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“And what the devil keeps Peter Crotty ?” inquired a second.
Ignorant of the occasion of his absence, I inquired the causes from my quondam friend, and learned that the absent gentleman had gone up to head-quarters with certain regimental returns ; and that his reappearance had been eagerly expected, to ascertain what reliance might be placed in the rumoured intelligence that an earlier commencement of field operations might be looked for than the season could be supposed to warrant. Peter Crotty, however, did not appear ; an hour passed — the said Peter was cursed and envied according to the mood of the individual ; it being universally resolved, that he, Peter, had popped into some hospitable cantonment, and got drunk for the honour of the service.
“ Lord ! what a congregation of lies Peter will have to get rid of in the morning,” said the captain of grenadiers.
“I beg your pardon-he'll deliver himself of the cargo in a shorter time—for that's his cough, for a hundred !” responded a light-bob.
The lieutenant's ear was correct ; for in a few moments the denounced absentee modestly presented himself.
Had our meeting been in Kamschatka, I should have claimed Peter for a countryman at first sight. He was a stout, well-timbered fellow, of soldierly setting-up, and, as far as appearance went, perfectly content with himself, and at peace with all the world. To
that he was drunk, would not be true; to assert him sober, might have raised a controverted question : but leave it to the most charitable, and they would freely admit that Peter Crotty, in Connemara parlance, “had been looking at somebody drinking. “ Arrah, astore!” observed Mr. Philbin; “ may
the divil be your welcome ! Here have we been waiting these six hours, expecting a little news—while you, no doubt, have visited every wine-house between our quarters and Frenada. By this book !" and Captain Philbin raised a horn drinking-vessel devoutly to his lips, “ I've a mind to report you in the morning to Sir Lowry.”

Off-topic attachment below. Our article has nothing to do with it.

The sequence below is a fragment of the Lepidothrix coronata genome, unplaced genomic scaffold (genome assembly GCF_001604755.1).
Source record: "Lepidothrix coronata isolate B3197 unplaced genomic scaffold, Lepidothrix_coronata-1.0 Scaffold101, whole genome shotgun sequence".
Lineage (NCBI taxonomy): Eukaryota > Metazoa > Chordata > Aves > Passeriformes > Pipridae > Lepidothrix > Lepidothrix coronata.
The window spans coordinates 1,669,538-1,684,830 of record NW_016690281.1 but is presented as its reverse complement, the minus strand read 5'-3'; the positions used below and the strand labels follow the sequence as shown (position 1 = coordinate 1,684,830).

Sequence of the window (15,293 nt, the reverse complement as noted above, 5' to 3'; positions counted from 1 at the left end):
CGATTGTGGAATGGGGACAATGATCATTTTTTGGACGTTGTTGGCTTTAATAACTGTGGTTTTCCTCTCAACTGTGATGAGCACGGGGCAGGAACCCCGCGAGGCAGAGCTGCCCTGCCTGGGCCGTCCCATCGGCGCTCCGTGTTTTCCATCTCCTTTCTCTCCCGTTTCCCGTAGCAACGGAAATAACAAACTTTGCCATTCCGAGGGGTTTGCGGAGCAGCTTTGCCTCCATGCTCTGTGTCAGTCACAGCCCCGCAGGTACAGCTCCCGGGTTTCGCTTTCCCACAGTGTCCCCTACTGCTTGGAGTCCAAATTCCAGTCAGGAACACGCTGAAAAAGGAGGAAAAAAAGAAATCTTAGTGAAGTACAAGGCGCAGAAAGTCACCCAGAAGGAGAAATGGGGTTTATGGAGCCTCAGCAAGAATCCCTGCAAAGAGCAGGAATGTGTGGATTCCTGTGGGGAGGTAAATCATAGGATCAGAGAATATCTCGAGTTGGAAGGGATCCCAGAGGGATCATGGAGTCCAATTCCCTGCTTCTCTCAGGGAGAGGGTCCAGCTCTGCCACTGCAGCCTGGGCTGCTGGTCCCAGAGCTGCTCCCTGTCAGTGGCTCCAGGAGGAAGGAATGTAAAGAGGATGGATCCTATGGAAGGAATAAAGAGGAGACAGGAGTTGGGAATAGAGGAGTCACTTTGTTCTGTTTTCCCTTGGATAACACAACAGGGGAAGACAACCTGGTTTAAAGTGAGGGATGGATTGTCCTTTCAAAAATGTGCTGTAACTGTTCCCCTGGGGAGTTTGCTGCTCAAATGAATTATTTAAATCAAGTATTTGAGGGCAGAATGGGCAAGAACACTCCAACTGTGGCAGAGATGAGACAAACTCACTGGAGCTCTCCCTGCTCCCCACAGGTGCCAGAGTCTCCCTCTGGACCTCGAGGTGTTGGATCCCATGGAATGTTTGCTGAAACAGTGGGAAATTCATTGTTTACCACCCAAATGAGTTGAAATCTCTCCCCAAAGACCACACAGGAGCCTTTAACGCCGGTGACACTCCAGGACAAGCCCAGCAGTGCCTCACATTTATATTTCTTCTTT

“ Never listen to him, Peter,” observed the grenadier ; "you must be thirsty after your long ride.—Put that down your neck first, give us some fresh intelligence afterwards, and stick as close to the truth as you can conveniently.” And he presented to the new-comer a nondescript tin vessel, filled to the brim with wine.
Peter Crotty had really been thirsty; for he turned down the cup to the very bottom.
“ Arrah—what kept ye, Peter ?” inquired the first speaker.
Divil a one of me could get away, good nor bad ?”
“What aide-de-camp ?-Don't I tell ye it was himself ?” observed Lieutenant Crotty.
6 Himself ? Arrah-the divil an eye ye laid upon him, unless
ye happened to see him lighting off his horse," observed Captain Philbin.
Peter Crotty answered this remark by a look of silent contempt.
“He's in for it," whispered my next neighbour, softly. “I'll back him for a regular rigmarole of lies against any man in the Peninsula. But we must humour him.- -Well, Peter, and was his lordship commonly civil ?”
“Ă pleasanter-spoken man I never was in company with,” was the reply.
“And he did seem pleased with our morning-state?—The aide-decamp told
that?” “ Not at all ; it was his lordship. Crotty,' says hem"
“Oh !" whispered my friend the major, “ that's conclusive.--All's right when Peter uses the present personal.”
“ Ay! ‘Crotty,' says he,"_observed another, “But you have had a long ride; so before you begin a longer story, take the cobwebs from
Again the tin cup was replenished--once more Peter Crotty refreshed himself; and then to a very attentive auditory he commenced the detail of a recent interview with the "great captain.”
“ Well, you see, I only got the returns from the orderly room at twelve; and as I had ten miles to ride, off the mule and myself jogged immediately. Nothing particular occurred on the road, barrin' I met Soames and Hamilton, and
“Oh, d-n Soames and Hamilton !” exclaimed two or three voices together.